Of the unary transposition operators, and are special cases of permutation, but and are not. Table 9 shows the multiplication table for the group generated by these four transpositions. The notation chosen for the four added operators is clear: denotes the identity, , (90° axial left rotation), and (axial right rotation). Since , it could as well have been denoted by .

The following illustrate the many transposition identities:

  AB   ↔   AB (3)
  AB   ↔   (A)B (4)
  AB   ↔   (A)(B)   if   α&rho = γρ = 1 (5)
  (AB)   ↔   (B)(A)   if   γσ = 1 (6)
  (AB)   ↔   (B)(A)   if   αρ = γρ = γσ = 1 (7)

Identities (3)-(5) are special cases of the permutation identities and permit freedom in the order of scan, which may be important if a backward-chained representation is employed for the vectors involved. Identity (6) is the generalization of the well-known transposition identity of matrix algebra. Identity (7) is obtained directly from (6) by the application of (3), (4), and (5).
 

Conclusion

The use of a programming language in which elementary operations are extended systematically to arrays provides a wealth of useful identities. If the array operations are incorporated directly in a compiler for the language, these identities can be automatically applied in compilation, using a small number of small tables describing the fundamental properties of the elementary operators. Moreover, the identities can be extended to any ad hoc operators specified by the source program, provided only that the fundamental characteristics (associativity, etc.) of the ad hoc operators are supplied.

Exploitation of the identities within the compiler will, of course, increase the complexity of the compiler, and one would perhaps incorporate only a selected subset of them. However, the possibility of later extensions to exploit further identities is of some value. Finally, the identities are extremely useful to the programmer (as opposed to the analyst who specifies the overall procedure and who may use the identities in theoretical work), since the tricks used by the programmer, as in allocating storage (partitioning) or modifying the sequence of a scan (permutation), are almost invariably special cases of the more general identities outlined here.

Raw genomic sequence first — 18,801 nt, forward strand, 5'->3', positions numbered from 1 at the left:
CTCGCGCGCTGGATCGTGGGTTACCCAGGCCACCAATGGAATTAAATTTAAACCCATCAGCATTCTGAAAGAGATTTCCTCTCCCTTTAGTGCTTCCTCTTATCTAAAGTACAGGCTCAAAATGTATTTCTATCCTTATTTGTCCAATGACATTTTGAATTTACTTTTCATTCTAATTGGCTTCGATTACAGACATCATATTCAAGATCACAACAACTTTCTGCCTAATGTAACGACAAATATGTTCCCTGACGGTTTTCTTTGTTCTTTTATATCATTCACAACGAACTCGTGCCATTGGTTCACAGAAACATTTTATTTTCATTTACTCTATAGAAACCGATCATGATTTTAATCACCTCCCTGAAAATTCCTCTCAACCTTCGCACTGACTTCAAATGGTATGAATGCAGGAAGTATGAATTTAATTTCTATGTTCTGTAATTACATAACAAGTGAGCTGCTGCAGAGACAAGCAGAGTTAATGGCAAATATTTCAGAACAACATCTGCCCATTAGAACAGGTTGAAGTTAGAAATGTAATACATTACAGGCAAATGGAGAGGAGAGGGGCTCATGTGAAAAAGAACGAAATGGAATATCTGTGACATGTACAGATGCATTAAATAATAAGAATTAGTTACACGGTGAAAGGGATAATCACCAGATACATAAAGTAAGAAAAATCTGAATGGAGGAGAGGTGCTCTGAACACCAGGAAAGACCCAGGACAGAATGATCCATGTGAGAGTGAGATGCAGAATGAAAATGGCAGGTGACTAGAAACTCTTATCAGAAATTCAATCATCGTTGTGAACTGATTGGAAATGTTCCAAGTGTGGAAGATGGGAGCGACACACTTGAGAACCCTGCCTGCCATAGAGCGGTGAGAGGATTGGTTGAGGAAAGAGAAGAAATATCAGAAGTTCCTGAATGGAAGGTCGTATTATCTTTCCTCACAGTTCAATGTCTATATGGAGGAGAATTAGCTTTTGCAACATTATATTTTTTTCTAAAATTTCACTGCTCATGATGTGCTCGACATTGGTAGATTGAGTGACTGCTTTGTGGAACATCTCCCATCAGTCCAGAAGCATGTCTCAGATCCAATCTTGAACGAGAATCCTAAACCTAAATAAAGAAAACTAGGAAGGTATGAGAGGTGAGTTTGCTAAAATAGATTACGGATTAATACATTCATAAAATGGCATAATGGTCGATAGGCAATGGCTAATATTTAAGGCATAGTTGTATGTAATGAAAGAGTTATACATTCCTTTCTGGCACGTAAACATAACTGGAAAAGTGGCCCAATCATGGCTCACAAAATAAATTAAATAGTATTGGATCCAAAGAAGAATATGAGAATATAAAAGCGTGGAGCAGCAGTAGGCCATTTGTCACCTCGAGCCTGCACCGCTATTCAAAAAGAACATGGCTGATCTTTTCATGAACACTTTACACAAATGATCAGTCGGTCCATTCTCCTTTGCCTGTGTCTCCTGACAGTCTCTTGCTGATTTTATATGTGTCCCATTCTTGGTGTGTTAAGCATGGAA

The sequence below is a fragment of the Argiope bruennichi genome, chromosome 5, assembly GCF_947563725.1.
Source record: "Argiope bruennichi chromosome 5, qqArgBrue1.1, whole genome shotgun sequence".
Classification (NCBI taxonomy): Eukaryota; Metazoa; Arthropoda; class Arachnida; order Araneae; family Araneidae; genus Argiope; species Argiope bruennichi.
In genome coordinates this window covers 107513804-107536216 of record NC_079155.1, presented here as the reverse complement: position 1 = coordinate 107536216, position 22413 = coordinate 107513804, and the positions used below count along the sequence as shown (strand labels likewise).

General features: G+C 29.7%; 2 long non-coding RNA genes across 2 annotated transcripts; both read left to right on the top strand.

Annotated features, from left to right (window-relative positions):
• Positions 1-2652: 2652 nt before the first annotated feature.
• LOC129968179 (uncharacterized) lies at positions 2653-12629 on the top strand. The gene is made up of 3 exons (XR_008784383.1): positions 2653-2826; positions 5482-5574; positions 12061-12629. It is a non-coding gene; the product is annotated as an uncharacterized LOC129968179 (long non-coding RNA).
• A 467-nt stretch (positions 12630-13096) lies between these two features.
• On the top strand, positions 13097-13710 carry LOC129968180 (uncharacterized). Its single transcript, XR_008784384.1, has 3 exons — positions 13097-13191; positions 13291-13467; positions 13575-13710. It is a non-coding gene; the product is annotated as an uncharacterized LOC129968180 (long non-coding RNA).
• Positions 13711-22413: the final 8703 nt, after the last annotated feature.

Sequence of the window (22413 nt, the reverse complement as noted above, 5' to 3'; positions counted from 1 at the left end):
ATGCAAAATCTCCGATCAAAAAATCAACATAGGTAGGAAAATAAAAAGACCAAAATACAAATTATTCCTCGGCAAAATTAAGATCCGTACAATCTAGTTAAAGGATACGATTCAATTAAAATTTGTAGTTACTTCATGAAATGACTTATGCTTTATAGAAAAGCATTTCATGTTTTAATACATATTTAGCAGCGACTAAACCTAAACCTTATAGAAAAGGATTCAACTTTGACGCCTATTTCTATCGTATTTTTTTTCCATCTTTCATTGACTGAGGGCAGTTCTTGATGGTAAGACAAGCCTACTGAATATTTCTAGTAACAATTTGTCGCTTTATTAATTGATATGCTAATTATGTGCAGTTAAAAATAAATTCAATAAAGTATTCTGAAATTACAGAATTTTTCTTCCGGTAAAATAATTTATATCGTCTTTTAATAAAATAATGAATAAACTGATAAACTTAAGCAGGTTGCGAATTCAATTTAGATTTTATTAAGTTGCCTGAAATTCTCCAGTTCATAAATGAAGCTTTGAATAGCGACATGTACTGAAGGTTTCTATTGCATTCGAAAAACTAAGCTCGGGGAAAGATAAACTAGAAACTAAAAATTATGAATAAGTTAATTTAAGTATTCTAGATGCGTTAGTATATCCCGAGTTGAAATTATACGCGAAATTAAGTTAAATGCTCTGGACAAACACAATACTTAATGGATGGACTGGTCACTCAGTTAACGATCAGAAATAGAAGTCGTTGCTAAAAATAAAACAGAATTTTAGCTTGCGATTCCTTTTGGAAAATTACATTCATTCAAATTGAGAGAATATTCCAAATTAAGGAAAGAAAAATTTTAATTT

Reference

1. Iverson, Kenneth E., A Programming Language. Wiley, 1962.
 

Notes

a.  The language described here differs from [1] in minor details designed to further systematize and simplify its structure.
b.  Except for branching statements, which are not relevant to the present discussion.
c.  The symbol ↔ will be used to denote equivalence.
d.  The may be elided.
e.  Abbreviated as “dual wrt”.

Tables

Table 1. Symbols for Basic Operations

UNARY
     Operation  Symbol
Absolute value |
Minus 
Floor (largest integer contained) 
Ceiling (smallest integer containing) 
Logical negation ~
Reciprocation (÷ x ↔ 1 ÷ x)  ÷
 
BINARY
     Operation  Symbol
Arithmetic operators + – × ÷
Arithmetic relations < ≤ = ≥ > ≠
Max, Min ⌈ ⌊
Exponentiation (yx)  x y
Residue mod m m | n
Logical AND, OR  ∧ ∨

Table 2. Unary Operations Defined on Arrays

νx  Dimension of vector x
νA  Row dimension of matrix A (dimension of row vectors)
μA  Column dimension of matrix A (dimension of column vectors)
μA  Column dimension of matrix A (dimension of column vectors)
   Transposition of matrix about axis indicated by the straight line
(A is the ordinary transposition of A)
   x denotes transposition of vector x
(reversal of order of components)
  Base-two value of vector

Table 3. Constant Vectors and Square Matrices of Dimension n

Symbol     Designated Constant
(n)  Full vector (all 1’s)   Logical Vectors
 j(n)  jth unit vector (1 in position j)
 j(n)  Prefix vector of weight j (j leading 1’s)
 j(n)  Suffix vector of weight j (j trailing 1’s)
 j(n)  Interval vector of weight j (j, j+1, …, j+n–1)
(n)  Zero matrix   Logical Matrices
(n)  Identity matrix (1’s on diagonal)
(n)  Strict upper right triangle (1’s above diagonal)
(n)  Upper right triangle (1’s above and on diagonal)
(n)  Strict lower right triangle
 
(n)  Upper left triangle

Table 4. Operations and Relations Defined on Operators